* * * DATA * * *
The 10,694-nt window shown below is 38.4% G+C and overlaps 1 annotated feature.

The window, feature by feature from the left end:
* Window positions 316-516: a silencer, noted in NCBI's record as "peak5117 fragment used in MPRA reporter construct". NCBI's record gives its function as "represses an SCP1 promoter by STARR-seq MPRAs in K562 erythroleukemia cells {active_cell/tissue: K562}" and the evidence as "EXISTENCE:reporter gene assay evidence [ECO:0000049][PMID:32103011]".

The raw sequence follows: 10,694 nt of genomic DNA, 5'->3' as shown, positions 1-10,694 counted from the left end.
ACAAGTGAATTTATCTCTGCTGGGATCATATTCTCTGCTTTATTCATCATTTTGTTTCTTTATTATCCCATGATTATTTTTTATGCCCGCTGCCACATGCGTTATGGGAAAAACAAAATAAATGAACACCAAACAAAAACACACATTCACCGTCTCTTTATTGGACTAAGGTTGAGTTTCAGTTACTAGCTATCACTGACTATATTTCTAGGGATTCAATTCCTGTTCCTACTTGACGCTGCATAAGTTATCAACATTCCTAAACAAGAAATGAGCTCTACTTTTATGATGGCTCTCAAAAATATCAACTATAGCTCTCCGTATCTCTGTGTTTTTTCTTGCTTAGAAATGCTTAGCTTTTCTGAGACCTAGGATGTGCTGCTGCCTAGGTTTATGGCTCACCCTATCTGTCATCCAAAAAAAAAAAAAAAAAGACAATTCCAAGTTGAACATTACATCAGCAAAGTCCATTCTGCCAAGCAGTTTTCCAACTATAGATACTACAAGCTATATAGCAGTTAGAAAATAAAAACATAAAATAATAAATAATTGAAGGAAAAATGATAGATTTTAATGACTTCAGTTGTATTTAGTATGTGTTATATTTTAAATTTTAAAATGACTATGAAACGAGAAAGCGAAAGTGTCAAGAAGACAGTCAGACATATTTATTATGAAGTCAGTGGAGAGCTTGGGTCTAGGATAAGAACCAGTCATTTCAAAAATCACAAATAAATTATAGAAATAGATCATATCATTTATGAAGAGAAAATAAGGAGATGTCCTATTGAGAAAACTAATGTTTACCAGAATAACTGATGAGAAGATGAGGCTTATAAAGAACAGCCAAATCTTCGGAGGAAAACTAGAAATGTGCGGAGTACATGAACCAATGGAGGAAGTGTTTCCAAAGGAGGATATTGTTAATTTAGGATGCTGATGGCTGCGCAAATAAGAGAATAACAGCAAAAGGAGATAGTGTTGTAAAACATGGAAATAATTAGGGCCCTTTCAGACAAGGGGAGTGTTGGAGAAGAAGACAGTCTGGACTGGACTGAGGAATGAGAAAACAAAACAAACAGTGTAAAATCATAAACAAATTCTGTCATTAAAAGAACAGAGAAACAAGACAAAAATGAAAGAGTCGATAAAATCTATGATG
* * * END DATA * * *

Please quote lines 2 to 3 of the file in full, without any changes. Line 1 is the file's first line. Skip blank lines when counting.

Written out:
The window, feature by feature from the left end:
* Window positions 316-516: a silencer, noted in NCBI's record as "peak5117 fragment used in MPRA reporter construct". NCBI's record gives its function as "represses an SCP1 promoter by STARR-seq MPRAs in K562 erythroleukemia cells {active_cell/tissue: K562}" and the evidence as "EXISTENCE:reporter gene assay evidence [ECO:0000049][PMID:32103011]".